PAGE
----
Edit: Which is the point of the OP, I presume.

  3. 3
    Axel says:

    ‘The book provides a unique map of creationism in Europe, plotting the surprising history of creationist activities and strategies there.’

    Why surprising? It was always the default understanding throughout mankind, but particularly scientists, based on the evidence all around us. That the world was not designed is stupid beyond parody. Although didn’t Monty Python parody a naive realist/hypersceptic?

    The nexus between nature and science only manifests to the human mind qua a special creation, within the larger creation. There are no great scientists today, Hawkins being surely over-rated. But perhaps it could be said he has been at the foothills. Nevertheless, the preponderance of non-atheist scientists of great stature right up to the second part of the last century is overwhelming. It is clearly only the money and power of the louche principals of the large multinationals, which has made a faux silk purse out of a sow’s ear.

    Really classical, reductionist mechanistic physics needs to be disowned as science all together, in favour of designation as engineering theory. Quantum mechanics is the only manifestation of science that qualifies as physics, since it brooks no epistemic rival in terms of the depths to which it penetrates matter, and the metronomically regular successes of even its most abstruse and mysterious predictions.

    Epistemically, it is simply incompatible with what we now might describe as classical physics, only tongue in cheek. It’s a different ball-game all together; a different world, the microcosm, which hooks up with the ‘a priori’, unfathomably-mysterious, divine matrix. THE HUMAN PERSON qua Observer, not the objects studied, being the key to any understanding of the latter.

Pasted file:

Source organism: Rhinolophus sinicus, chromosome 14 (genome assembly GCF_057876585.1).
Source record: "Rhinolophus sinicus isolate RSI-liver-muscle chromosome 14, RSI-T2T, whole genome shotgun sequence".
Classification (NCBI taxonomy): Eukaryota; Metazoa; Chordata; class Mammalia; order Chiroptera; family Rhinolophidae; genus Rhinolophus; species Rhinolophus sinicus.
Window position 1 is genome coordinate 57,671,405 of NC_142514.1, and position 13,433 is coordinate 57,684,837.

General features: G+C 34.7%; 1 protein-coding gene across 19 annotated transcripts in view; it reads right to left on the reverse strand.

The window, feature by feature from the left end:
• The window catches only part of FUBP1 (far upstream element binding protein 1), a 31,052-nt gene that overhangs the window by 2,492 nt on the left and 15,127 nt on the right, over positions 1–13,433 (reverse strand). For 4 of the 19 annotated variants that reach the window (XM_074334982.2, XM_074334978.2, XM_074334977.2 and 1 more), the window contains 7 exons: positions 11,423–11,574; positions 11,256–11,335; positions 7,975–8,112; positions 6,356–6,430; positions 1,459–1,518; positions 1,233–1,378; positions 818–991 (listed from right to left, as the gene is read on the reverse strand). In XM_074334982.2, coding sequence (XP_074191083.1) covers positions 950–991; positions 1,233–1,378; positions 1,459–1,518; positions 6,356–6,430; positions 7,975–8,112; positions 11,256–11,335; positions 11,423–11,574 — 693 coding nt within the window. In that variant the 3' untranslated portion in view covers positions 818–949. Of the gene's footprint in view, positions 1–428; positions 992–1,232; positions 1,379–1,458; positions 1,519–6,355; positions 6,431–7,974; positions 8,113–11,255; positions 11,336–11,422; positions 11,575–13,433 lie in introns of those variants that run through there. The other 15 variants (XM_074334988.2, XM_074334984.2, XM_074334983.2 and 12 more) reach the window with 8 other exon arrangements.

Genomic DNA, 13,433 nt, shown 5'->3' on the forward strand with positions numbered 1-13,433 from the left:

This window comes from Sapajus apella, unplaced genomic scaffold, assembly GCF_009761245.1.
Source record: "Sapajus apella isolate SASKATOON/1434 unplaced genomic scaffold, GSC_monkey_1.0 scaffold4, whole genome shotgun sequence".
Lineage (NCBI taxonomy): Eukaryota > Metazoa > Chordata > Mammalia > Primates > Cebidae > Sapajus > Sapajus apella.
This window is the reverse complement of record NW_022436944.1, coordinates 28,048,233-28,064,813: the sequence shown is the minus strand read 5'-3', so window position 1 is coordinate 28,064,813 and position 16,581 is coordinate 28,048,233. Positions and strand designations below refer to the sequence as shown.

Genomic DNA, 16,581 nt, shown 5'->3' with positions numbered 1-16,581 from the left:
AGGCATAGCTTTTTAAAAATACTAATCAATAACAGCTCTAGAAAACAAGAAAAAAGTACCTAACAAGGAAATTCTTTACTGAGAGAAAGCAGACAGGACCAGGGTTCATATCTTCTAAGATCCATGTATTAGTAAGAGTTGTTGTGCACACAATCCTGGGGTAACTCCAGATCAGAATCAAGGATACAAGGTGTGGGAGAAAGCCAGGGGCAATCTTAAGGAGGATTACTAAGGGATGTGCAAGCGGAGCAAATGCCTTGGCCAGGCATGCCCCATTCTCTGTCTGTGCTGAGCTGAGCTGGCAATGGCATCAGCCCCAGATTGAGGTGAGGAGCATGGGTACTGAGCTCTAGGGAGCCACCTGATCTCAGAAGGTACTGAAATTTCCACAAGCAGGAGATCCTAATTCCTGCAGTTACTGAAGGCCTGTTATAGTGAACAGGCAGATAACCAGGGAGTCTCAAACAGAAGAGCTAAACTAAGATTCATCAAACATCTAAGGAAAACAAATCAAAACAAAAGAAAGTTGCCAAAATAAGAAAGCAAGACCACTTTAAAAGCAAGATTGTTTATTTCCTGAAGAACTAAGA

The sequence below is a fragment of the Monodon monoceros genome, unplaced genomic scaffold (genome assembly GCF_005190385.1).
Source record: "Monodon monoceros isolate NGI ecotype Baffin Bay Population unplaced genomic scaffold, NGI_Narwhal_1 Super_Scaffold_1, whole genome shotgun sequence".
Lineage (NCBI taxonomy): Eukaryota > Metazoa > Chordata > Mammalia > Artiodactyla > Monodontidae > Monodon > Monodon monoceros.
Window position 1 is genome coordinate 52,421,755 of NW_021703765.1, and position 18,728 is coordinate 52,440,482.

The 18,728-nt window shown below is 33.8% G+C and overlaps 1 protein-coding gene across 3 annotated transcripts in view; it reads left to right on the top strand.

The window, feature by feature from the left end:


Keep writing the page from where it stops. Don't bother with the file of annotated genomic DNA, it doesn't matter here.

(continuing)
4. 4
    REC says:

    What is the Ivy League connection? Looks like a book on European creationism, written and edited primarily by Europeans.

  5. 5
    Silver Asiatic says:

    Challenging question, REC.

    How about: “Creationism growth sparks concern among academic elites”

  6. 6
    Mapou says:

    Darwinists use the term “creationists” against non-Darwinists the same way I use the term “dirt worshippers” against Darwinists.

  7. 7
    News says:

    REC at 4: The book was published in the US by Johns Hopkins U, so far as I can see.

  8. 8
    buffalo says:

    Catholics are creationists as we believe God created all.

  9. 9
    daveS says:

    For me, the dividing line is the existence of a literal Adam and Eve. Anyone who believes that they were specially created and begat all of humankind is a creationist. This criterion only applies to Christians, Jews, and Muslims, of course.

  10. 10
    Robert Byers says:

    What is it with European state control of conclusions in human thought? Firmly oppose creationism as a science on equal footing thery say.
    How about a unequal footing? Who is measureing the footing? This could be read as a open declaration to involve a , unequal, creationism in origin subject options?
    They just never could do anything rioht!! Call me anti-eoropeanic if you must!!!

  11. 11
    Silver Asiatic says:

    News – I guess REC would say that Johns Hopkins is not an Ivy League school. I used a little sarcasm in #5 – that is, not a very interesting or challenging question at all.

  12. 12
    Bob O'H says:

    Silver Asiatic – would anyone (other than News) say that Johns Hopkins is an Ivy League school? This can be confusing for us non-USians.